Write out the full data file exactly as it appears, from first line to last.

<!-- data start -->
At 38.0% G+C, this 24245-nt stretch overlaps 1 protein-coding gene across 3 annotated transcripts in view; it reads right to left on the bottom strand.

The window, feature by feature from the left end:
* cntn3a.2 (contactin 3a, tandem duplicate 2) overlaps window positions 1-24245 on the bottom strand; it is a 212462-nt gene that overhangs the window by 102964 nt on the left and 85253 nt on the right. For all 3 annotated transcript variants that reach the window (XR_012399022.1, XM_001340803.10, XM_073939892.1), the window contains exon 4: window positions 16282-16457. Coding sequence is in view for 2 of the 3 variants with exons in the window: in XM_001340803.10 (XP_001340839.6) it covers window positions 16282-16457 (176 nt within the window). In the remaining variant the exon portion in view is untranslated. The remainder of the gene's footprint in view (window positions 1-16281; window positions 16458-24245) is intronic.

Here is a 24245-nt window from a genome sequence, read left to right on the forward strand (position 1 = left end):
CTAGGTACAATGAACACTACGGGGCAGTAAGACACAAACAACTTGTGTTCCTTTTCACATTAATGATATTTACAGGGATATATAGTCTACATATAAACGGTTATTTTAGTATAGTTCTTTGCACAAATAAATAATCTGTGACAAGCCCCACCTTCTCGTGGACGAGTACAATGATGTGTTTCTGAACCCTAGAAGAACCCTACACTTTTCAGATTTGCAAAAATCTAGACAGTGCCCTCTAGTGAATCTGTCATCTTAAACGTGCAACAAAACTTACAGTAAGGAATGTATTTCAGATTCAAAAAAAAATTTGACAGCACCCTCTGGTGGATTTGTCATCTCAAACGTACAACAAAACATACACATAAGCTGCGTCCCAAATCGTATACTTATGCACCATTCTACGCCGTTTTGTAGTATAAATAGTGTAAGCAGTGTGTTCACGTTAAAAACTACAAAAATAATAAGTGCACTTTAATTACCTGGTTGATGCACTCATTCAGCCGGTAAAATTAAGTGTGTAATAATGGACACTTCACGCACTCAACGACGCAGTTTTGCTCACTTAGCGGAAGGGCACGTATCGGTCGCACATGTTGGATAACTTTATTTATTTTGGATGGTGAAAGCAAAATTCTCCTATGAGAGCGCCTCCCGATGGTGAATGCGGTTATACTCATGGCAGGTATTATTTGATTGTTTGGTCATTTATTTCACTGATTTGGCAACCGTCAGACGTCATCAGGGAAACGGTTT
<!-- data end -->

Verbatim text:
At 38.0% G+C, this 24245-nt stretch overlaps 1 protein-coding gene across 3 annotated transcripts in view; it reads right to left on the bottom strand.

The window, feature by feature from the left end:
* cntn3a.2 (contactin 3a, tandem duplicate 2) overlaps window positions 1-24245 on the bottom strand; it is a 212462-nt gene that overhangs the window by 102964 nt on the left and 85253 nt on the right. For all 3 annotated transcript variants that reach the window (XR_012399022.1, XM_001340803.10, XM_073939892.1), the window contains exon 4: window positions 16282-16457. Coding sequence is in view for 2 of the 3 variants with exons in the window: in XM_001340803.10 (XP_001340839.6) it covers window positions 16282-16457 (176 nt within the window). In the remaining variant the exon portion in view is untranslated. The remainder of the gene's footprint in view (window positions 1-16281; window positions 16458-24245) is intronic.

Here is a 24245-nt window from a genome sequence, read left to right on the forward strand (position 1 = left end):
CTAGGTACAATGAACACTACGGGGCAGTAAGACACAAACAACTTGTGTTCCTTTTCACATTAATGATATTTACAGGGATATATAGTCTACATATAAACGGTTATTTTAGTATAGTTCTTTGCACAAATAAATAATCTGTGACAAGCCCCACCTTCTCGTGGACGAGTACAATGATGTGTTTCTGAACCCTAGAAGAACCCTACACTTTTCAGATTTGCAAAAATCTAGACAGTGCCCTCTAGTGAATCTGTCATCTTAAACGTGCAACAAAACTTACAGTAAGGAATGTATTTCAGATTCAAAAAAAAATTTGACAGCACCCTCTGGTGGATTTGTCATCTCAAACGTACAACAAAACATACACATAAGCTGCGTCCCAAATCGTATACTTATGCACCATTCTACGCCGTTTTGTAGTATAAATAGTGTAAGCAGTGTGTTCACGTTAAAAACTACAAAAATAATAAGTGCACTTTAATTACCTGGTTGATGCACTCATTCAGCCGGTAAAATTAAGTGTGTAATAATGGACACTTCACGCACTCAACGACGCAGTTTTGCTCACTTAGCGGAAGGGCACGTATCGGTCGCACATGTTGGATAACTTTATTTATTTTGGATGGTGAAAGCAAAATTCTCCTATGAGAGCGCCTCCCGATGGTGAATGCGGTTATACTCATGGCAGGTATTATTTGATTGTTTGGTCATTTATTTCACTGATTTGGCAACCGTCAGACGTCATCAGGGAAACGGTTT